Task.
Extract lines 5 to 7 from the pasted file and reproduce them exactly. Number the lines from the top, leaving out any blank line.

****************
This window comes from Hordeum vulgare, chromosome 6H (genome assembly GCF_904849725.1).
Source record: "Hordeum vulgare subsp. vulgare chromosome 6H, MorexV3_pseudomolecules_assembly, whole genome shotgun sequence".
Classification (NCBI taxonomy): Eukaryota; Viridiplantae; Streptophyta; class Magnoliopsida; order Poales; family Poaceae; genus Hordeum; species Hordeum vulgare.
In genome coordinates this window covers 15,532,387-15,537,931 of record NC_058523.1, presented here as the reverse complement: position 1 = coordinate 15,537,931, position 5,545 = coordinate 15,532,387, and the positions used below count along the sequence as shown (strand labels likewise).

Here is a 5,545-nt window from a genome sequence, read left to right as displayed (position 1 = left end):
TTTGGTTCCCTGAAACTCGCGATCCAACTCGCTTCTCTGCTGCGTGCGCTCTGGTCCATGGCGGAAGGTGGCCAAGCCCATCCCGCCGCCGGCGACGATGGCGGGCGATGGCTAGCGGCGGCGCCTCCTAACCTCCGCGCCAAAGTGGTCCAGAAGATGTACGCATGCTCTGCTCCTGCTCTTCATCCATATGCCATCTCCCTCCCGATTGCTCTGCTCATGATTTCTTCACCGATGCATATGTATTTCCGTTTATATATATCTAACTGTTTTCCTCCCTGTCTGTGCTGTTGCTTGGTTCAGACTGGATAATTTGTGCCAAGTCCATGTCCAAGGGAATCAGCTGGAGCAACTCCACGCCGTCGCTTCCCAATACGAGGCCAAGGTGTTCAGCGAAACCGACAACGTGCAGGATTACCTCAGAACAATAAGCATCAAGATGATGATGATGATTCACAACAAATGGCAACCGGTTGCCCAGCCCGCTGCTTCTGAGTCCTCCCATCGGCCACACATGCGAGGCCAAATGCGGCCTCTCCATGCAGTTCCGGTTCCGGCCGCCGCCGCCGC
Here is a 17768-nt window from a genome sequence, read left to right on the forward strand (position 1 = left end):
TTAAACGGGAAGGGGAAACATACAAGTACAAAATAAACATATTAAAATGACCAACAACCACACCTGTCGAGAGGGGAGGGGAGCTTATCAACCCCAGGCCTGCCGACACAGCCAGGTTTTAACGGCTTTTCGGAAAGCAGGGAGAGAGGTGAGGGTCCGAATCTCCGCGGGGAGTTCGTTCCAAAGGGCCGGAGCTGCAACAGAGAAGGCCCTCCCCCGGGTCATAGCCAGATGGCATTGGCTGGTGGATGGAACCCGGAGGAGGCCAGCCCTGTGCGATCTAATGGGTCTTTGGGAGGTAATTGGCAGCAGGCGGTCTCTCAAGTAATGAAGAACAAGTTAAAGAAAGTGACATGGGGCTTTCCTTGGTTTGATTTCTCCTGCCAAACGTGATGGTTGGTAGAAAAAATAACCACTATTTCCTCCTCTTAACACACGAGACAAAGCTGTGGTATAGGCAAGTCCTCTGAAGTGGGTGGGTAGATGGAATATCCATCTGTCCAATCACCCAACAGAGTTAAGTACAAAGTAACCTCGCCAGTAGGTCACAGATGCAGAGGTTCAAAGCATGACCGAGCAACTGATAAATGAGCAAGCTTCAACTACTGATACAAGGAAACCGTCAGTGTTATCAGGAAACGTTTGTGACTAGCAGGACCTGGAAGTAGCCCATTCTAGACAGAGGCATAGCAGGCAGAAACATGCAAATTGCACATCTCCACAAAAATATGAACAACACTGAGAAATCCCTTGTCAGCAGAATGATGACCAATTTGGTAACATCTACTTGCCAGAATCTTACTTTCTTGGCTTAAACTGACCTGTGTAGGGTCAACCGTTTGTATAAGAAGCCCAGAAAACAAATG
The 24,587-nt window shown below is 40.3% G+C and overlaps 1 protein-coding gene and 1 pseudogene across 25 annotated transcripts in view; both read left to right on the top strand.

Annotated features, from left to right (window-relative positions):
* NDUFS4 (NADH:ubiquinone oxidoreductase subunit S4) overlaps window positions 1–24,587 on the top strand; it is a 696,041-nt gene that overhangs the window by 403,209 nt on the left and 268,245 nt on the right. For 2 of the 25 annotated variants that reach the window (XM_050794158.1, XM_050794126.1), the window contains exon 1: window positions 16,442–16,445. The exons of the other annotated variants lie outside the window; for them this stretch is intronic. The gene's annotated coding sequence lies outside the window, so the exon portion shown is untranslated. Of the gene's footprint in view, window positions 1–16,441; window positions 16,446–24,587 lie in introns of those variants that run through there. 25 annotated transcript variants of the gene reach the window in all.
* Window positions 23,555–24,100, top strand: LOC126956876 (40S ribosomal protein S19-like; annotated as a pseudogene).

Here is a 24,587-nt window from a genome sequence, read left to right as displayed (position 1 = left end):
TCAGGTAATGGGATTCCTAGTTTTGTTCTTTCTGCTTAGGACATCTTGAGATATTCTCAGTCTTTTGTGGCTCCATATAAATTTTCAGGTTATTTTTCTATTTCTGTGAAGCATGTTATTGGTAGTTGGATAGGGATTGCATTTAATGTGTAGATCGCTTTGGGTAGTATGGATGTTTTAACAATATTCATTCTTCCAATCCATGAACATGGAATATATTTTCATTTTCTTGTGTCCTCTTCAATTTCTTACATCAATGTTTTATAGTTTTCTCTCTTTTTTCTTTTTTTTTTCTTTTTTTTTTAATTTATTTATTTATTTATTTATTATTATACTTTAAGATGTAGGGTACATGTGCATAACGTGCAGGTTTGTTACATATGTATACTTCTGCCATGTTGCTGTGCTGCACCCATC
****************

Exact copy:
Here is a 5,545-nt window from a genome sequence, read left to right as displayed (position 1 = left end):
TTTGGTTCCCTGAAACTCGCGATCCAACTCGCTTCTCTGCTGCGTGCGCTCTGGTCCATGGCGGAAGGTGGCCAAGCCCATCCCGCCGCCGGCGACGATGGCGGGCGATGGCTAGCGGCGGCGCCTCCTAACCTCCGCGCCAAAGTGGTCCAGAAGATGTACGCATGCTCTGCTCCTGCTCTTCATCCATATGCCATCTCCCTCCCGATTGCTCTGCTCATGATTTCTTCACCGATGCATATGTATTTCCGTTTATATATATCTAACTGTTTTCCTCCCTGTCTGTGCTGTTGCTTGGTTCAGACTGGATAATTTGTGCCAAGTCCATGTCCAAGGGAATCAGCTGGAGCAACTCCACGCCGTCGCTTCCCAATACGAGGCCAAGGTGTTCAGCGAAACCGACAACGTGCAGGATTACCTCAGAACAATAAGCATCAAGATGATGATGATGATTCACAACAAATGGCAACCGGTTGCCCAGCCCGCTGCTTCTGAGTCCTCCCATCGGCCACACATGCGAGGCCAAATGCGGCCTCTCCATGCAGTTCCGGTTCCGGCCGCCGCCGCCGC
Here is a 17768-nt window from a genome sequence, read left to right on the forward strand (position 1 = left end):